We ran our travels like a giant improv skit by saying “yes/and”. Here’s a smattering of highlights.
Roc, our resident horse at our tiny home in Saint-André-en-Royans.
Getting ready to ride at a stable near our tiny home.
Houses built into cliffs, Pont-en-Royans.
Centre Georges Pompidou, Paris.
Time to sketch on my own at a small café called Rakwé in Lyon.
Musée de I’illusions, Lyon.
The skinny house we lucked into renting in Bergheim in Alsace.
Vines as far as the eye could see on our 5 km walk from Bergheim to Ribeauvillé.
No caption needed.
Nighttime in Monmartre.
Pete the Cat on his birthday in Paris. We ate in the back garden at La recyclerie in Saint-Ouen-sur-Seine.
We walked 15 km around Paris on Peter’s birthday.
A happy me, in Paris.
We were unanimous: our favourite meals were the two prepared by Myriam, the host of the Homnest tiny home accommodation near Pont-en-Royans in south eastern France. The meals were made all the more tasty because Myriam was such a warm host. And because both meals were delivered in the basket of her bike.
We also loved the morning breakfasts we procured ourselves, often consisting of granola, yogurt, berries, coffee, baguette, croissants and pain au chocolat. That did mean we usually ate a double breakfast. This was only sustainable with lots of daytime walking and because we were away for two weeks.
Peter and I were intrigued by the Homnest concept. Turns out, the concept is in its infancy. Our tiny home was only the forth they'd placed and only a few guests had stayed there before us. Homnest builds and delivers the tiny home; the local host provides the land, rents it out and maintains it. The hosts don't put any money up front and simply agree to Homnest getting a percentage of all rentals. Homnest has a goal of placing 1000 of these gorgeous (and very tiny) homes around the world in beautiful locations.
I got really into French home décor magazines while there. It was so fun to walk around and see Roche Bobois showrooms and many other names I recognized.
Back to flavours: In Bergheim, Lali impressed us by ordering and eating escargot. I have a photo of it somewhere but escargot are rather ugly so I did not include the evidence here.
That we landed in Bergheim and Pont-en-Royans could not have been predicted. We'd never heard of either village. We give full credit to a book called Des villages pas comme les autres. Lali was sick with a cold the first few days we were in Paris. While she and I were laying low in our room at MOB Hotel (in Saint-Ouen-sur-Seine a.k.a. the flea market district) Peter found at a beautiful bookstore called Storyboard right around the corner. He texted me a photo of a village in the book. When we got bogged down later that day with the "where to from here?" question, we broke our impasse by sending him back to buy the book. And the rest, as they say, was history, or perhaps more accurately, a delightful journey into beautiful adventures.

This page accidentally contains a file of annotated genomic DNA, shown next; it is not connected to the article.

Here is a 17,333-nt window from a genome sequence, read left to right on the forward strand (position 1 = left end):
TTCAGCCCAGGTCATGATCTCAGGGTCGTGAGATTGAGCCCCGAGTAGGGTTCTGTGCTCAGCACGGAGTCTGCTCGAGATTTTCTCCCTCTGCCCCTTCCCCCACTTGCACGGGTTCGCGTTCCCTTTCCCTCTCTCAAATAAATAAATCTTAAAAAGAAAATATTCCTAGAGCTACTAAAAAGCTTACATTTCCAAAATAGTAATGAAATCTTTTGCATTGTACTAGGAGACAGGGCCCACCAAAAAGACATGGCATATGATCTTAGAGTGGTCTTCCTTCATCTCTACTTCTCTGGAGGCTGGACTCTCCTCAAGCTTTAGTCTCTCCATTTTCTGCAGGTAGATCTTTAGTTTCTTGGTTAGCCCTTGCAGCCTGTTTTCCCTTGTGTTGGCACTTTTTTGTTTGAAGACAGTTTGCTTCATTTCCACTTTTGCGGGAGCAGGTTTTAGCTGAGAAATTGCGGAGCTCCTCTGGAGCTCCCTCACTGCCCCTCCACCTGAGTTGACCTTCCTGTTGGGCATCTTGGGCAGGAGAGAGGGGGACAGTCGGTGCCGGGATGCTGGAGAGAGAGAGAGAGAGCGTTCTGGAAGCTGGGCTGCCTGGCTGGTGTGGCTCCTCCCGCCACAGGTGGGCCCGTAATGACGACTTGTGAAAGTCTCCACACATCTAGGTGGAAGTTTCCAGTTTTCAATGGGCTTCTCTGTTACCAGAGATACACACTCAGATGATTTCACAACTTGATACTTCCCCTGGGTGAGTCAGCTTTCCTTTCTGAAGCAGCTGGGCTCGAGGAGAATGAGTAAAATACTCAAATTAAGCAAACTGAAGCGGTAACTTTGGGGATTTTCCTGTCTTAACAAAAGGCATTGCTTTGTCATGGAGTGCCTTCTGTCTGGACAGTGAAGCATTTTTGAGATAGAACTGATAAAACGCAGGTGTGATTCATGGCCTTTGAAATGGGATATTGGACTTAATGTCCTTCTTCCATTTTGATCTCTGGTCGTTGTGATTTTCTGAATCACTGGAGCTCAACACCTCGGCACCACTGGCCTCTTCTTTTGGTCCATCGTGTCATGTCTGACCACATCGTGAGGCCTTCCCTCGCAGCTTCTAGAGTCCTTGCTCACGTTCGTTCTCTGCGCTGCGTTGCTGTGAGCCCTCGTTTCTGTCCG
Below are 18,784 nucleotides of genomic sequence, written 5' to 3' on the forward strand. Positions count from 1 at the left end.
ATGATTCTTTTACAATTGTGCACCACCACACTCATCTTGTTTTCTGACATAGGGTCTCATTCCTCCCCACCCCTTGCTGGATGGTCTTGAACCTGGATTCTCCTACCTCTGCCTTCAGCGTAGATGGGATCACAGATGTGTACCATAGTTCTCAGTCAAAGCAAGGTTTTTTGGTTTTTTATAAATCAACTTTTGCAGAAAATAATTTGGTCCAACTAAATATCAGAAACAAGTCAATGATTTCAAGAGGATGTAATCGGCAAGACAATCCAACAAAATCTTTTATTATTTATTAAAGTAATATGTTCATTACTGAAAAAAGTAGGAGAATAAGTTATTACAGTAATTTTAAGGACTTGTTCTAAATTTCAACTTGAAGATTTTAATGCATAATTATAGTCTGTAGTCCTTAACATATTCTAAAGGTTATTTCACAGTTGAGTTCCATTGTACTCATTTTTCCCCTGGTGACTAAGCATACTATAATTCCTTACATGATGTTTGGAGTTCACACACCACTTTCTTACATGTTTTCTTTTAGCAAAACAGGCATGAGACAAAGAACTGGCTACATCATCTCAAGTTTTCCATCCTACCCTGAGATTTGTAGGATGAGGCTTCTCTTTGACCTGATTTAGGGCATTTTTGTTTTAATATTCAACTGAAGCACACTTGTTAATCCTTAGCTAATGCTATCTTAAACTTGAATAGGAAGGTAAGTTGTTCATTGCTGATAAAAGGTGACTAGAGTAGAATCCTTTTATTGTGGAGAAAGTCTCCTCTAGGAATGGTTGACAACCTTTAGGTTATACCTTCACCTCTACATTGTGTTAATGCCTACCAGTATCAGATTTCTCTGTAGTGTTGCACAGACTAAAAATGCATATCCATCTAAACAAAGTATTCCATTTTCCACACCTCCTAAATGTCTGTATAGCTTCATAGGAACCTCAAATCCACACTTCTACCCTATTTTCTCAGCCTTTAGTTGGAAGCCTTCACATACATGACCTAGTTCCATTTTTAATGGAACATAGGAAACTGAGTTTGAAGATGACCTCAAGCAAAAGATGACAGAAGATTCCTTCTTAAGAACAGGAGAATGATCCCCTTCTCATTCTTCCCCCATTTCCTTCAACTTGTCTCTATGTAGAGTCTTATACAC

The book, and our commitment to make it up as we went along, certainly helped us honour our "no visiting places we'd already been to" agreement. Paris was the only exception as Lali had visiting the Effiel Tower on the top of her life bucket list. I'm glad she did. I was able to fall in love with it which I had not on previous trips.
I am very grateful to have flavourful memories and equally grateful to come home to nourishing food on our table, even if it lacks a certain je ne sais pas quoi.
I took over 600 photos during our two weeks away. From silky smooth coffee at Mokxa in Lyon (recommended by Peter’s friend Dan Misener who spent a year there in 2012) near the Musée de l'illusion, to food markets and the Effiel Tower, we shared many smiles. We even went to a cat café at Lali's urging. I smilled less there!
Of course I took flower photos. I purposely refrained from taking too many. April was the perfect time to experience France in full spring bloom. On the last morning in Paris, I even saw peonies in bloom, which still seems puzzling since they don't bloom until the end of June in PEI.
I was equally dawn to textures but I am running out of steam to describe why I captured these. The images can speak for themselves. I do want to remember that in the week leading up to our departure, I got so worried about our safety that I lobbied for us to go to the US! Go figure. The strikes and protests were over pension reform. The retirement age increase was pushed through during our time there. Wdid see lots of "Mort á Macrons" and plenty of broken windows. Thankfully, we did not encounter any trouble.
Je me sens tellement chanceux d'avoir voyagé. Peter est un merveilleux vagabond et un partenaire aventureux. Lali est devenu une dame du monde sous nos yeux. Et Olivia, qui n'a pas pu venir cette fois, a fait preuve de grâce et d'une nouvelle indépendance retrouvée.
Merci France. Tu me manques déjà.